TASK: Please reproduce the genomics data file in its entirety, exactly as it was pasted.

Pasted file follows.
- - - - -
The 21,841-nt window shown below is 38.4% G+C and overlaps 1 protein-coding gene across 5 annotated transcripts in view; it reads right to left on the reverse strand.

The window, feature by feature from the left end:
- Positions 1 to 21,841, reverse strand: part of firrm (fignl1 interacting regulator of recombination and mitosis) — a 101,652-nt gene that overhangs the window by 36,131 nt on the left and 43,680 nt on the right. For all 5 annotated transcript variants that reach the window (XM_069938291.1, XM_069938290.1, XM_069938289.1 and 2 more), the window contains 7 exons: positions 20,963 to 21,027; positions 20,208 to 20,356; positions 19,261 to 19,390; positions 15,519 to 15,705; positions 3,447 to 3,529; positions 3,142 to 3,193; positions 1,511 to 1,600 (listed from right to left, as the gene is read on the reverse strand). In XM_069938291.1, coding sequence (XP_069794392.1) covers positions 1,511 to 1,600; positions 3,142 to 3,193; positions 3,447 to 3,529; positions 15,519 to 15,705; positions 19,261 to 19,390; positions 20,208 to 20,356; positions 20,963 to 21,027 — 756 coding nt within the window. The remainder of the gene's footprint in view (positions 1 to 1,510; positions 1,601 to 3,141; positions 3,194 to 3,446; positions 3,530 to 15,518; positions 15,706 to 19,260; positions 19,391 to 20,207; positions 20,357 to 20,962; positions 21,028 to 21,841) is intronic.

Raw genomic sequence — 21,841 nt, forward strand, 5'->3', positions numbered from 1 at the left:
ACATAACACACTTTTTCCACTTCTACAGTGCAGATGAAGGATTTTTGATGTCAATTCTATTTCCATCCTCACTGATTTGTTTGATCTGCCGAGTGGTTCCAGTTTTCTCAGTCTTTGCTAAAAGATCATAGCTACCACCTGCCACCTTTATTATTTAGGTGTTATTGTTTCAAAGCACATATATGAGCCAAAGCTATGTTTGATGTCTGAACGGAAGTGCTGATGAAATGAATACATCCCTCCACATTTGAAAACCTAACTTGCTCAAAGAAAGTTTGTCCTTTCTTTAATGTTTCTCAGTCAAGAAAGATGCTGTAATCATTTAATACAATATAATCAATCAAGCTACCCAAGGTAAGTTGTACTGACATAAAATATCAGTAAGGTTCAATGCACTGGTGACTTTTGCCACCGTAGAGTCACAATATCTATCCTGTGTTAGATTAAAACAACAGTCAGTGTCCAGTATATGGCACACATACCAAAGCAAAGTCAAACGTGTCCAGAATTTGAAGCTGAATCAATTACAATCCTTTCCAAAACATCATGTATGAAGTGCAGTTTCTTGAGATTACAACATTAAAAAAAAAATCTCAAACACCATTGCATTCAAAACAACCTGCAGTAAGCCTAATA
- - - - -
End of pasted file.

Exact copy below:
The 21,841-nt window shown below is 38.4% G+C and overlaps 1 protein-coding gene across 5 annotated transcripts in view; it reads right to left on the reverse strand.

The window, feature by feature from the left end:
- Positions 1 to 21,841, reverse strand: part of firrm (fignl1 interacting regulator of recombination and mitosis) — a 101,652-nt gene that overhangs the window by 36,131 nt on the left and 43,680 nt on the right. For all 5 annotated transcript variants that reach the window (XM_069938291.1, XM_069938290.1, XM_069938289.1 and 2 more), the window contains 7 exons: positions 20,963 to 21,027; positions 20,208 to 20,356; positions 19,261 to 19,390; positions 15,519 to 15,705; positions 3,447 to 3,529; positions 3,142 to 3,193; positions 1,511 to 1,600 (listed from right to left, as the gene is read on the reverse strand). In XM_069938291.1, coding sequence (XP_069794392.1) covers positions 1,511 to 1,600; positions 3,142 to 3,193; positions 3,447 to 3,529; positions 15,519 to 15,705; positions 19,261 to 19,390; positions 20,208 to 20,356; positions 20,963 to 21,027 — 756 coding nt within the window. The remainder of the gene's footprint in view (positions 1 to 1,510; positions 1,601 to 3,141; positions 3,194 to 3,446; positions 3,530 to 15,518; positions 15,706 to 19,260; positions 19,391 to 20,207; positions 20,357 to 20,962; positions 21,028 to 21,841) is intronic.

Raw genomic sequence — 21,841 nt, forward strand, 5'->3', positions numbered from 1 at the left:
ACATAACACACTTTTTCCACTTCTACAGTGCAGATGAAGGATTTTTGATGTCAATTCTATTTCCATCCTCACTGATTTGTTTGATCTGCCGAGTGGTTCCAGTTTTCTCAGTCTTTGCTAAAAGATCATAGCTACCACCTGCCACCTTTATTATTTAGGTGTTATTGTTTCAAAGCACATATATGAGCCAAAGCTATGTTTGATGTCTGAACGGAAGTGCTGATGAAATGAATACATCCCTCCACATTTGAAAACCTAACTTGCTCAAAGAAAGTTTGTCCTTTCTTTAATGTTTCTCAGTCAAGAAAGATGCTGTAATCATTTAATACAATATAATCAATCAAGCTACCCAAGGTAAGTTGTACTGACATAAAATATCAGTAAGGTTCAATGCACTGGTGACTTTTGCCACCGTAGAGTCACAATATCTATCCTGTGTTAGATTAAAACAACAGTCAGTGTCCAGTATATGGCACACATACCAAAGCAAAGTCAAACGTGTCCAGAATTTGAAGCTGAATCAATTACAATCCTTTCCAAAACATCATGTATGAAGTGCAGTTTCTTGAGATTACAACATTAAAAAAAAAATCTCAAACACCATTGCATTCAAAACAACCTGCAGTAAGCCTAATA